Income is a powerful predictor of health among the elderly, but existing research has struggled to disentangle the direct causal effect of income on health. In this paper, I estimate the causal effect of Social Security income on health care utilization and health outcomes among elderly men. Using Medicare administrative records and a regression discontinuity design, I exploit several changes in the Social Security benefit formula that vary abruptly by date of birth – variation which has been overlooked by previous research. I find that increases in Social Security income reduces Medicare utilization across a variety of health care settings. I estimate a 1% increase in Social Security income causes a 0.9% decline in payments for Medicare covered services. I also find declines in diagnoses for chronic conditions and mortality. My results highlight the importance of examining health outcomes when evaluating the costs and benefits of social insurance programs.
The Effect of Dual Eligibility on Health Care Access and Health Outcomes (work in progress)
The Qualified Medicare Beneficiary (QMB) program accounts for 34% of Medicare spending and includes among the least healthy, most expensive patients in the United States. QMB beneficiaries are exempt from Medicare cost-sharing and premiums, but QMB providers face administrative burdens and lower reimbursement rates. Given these offsetting features, the effectiveness of the program is unclear. This paper provides the first quasi-experimental evaluation of the QMB program by studying an expansion which tripled program enrollment in Connecticut in 2009. Using a synthetic control design and detailed Medicare administrative data, I estimate the causal effect of QMB enrollment on health care access and health outcomes.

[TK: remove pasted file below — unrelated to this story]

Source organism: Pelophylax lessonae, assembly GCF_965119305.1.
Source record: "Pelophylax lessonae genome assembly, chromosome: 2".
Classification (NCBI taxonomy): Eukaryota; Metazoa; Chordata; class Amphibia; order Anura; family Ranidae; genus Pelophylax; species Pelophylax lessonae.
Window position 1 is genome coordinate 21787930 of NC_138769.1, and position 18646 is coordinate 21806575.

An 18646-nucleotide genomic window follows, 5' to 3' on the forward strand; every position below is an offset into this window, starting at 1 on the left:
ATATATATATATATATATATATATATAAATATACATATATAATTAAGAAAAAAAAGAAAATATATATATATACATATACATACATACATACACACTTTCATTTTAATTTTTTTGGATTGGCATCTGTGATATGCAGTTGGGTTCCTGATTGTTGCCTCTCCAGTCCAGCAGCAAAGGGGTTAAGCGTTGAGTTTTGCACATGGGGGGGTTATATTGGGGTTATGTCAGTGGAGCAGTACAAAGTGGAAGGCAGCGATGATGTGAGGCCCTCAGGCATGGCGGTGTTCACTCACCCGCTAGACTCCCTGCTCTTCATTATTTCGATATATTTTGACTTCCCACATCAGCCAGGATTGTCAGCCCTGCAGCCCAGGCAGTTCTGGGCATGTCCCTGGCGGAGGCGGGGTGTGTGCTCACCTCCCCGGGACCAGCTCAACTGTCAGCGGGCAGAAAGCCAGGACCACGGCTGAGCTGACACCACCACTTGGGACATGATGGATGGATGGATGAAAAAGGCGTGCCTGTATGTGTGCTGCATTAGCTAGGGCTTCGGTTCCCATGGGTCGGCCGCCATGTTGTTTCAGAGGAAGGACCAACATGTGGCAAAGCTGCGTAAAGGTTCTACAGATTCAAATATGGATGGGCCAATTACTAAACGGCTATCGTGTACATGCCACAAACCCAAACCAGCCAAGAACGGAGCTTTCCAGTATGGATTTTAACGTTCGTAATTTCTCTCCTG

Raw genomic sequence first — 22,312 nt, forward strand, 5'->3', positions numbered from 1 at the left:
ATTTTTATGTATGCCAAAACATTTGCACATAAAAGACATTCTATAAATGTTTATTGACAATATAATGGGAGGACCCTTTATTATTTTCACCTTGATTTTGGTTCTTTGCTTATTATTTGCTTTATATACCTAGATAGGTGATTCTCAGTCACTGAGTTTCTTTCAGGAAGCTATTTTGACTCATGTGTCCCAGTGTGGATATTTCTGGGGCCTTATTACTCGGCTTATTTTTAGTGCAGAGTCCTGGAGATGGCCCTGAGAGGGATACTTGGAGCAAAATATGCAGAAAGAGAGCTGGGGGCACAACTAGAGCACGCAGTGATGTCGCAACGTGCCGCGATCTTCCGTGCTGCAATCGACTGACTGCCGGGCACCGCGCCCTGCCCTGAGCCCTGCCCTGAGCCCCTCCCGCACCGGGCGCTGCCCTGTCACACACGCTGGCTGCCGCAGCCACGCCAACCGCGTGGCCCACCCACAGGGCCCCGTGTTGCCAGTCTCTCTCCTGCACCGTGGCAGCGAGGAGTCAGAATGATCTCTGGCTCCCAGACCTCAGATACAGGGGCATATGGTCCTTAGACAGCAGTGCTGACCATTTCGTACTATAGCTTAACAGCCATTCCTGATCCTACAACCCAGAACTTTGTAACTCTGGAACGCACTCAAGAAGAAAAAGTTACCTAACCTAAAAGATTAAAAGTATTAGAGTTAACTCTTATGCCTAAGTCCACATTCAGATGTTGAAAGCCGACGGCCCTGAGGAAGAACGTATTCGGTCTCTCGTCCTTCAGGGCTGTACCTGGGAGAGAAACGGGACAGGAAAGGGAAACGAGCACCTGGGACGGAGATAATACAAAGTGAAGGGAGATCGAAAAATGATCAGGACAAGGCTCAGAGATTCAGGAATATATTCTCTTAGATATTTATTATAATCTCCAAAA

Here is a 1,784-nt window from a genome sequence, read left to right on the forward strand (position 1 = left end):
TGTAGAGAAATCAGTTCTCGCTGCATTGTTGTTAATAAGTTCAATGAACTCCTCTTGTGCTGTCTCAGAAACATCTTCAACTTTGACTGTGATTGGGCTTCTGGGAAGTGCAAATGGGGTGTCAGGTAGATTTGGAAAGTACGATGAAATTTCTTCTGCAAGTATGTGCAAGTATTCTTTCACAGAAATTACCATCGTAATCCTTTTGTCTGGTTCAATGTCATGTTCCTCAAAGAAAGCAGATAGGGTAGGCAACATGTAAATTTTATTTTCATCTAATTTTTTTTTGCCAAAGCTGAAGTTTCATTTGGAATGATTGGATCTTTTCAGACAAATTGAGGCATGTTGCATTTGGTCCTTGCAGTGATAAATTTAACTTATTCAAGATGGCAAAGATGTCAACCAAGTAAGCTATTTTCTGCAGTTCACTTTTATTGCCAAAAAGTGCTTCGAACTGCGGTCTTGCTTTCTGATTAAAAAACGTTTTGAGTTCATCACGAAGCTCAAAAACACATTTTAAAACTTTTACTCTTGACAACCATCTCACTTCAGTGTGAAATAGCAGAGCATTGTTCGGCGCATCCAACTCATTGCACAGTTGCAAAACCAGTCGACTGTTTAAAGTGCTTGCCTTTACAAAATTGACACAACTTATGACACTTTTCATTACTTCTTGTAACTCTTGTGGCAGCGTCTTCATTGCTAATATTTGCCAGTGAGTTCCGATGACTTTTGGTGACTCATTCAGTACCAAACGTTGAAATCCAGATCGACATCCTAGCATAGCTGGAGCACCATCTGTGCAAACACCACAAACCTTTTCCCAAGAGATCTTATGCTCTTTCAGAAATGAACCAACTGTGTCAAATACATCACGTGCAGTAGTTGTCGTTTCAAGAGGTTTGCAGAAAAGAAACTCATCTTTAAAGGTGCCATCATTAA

Measuring Fiscal Impetus: The Great Recession in Historical Context (with Leslie McGranahan), Economic Perspectives, 2014
Although there are vast literatures evaluating particular fiscal interventions, policymakers lack an indicator that describes the fiscal stance across all government sectors. In this paper, we create a comprehensive measure of fiscal policy called fiscal impetus. Our measure describes how purchases, taxes, and transfers across all levels of government affect growth. We use this measure of fiscal impetus to examine how fiscal policy has behaved during business cycles in the past, how it responded to the most recent recession, and how it is likely to evolve over the next several years. Our analysis reveals that policy was more expansionary than average during the 2007 recession and has been significantly more contractionary than average during the recovery. By the end of 2012, fiscal impetus was below its historical business cycle average and it is forecast to remain depressed well into the future.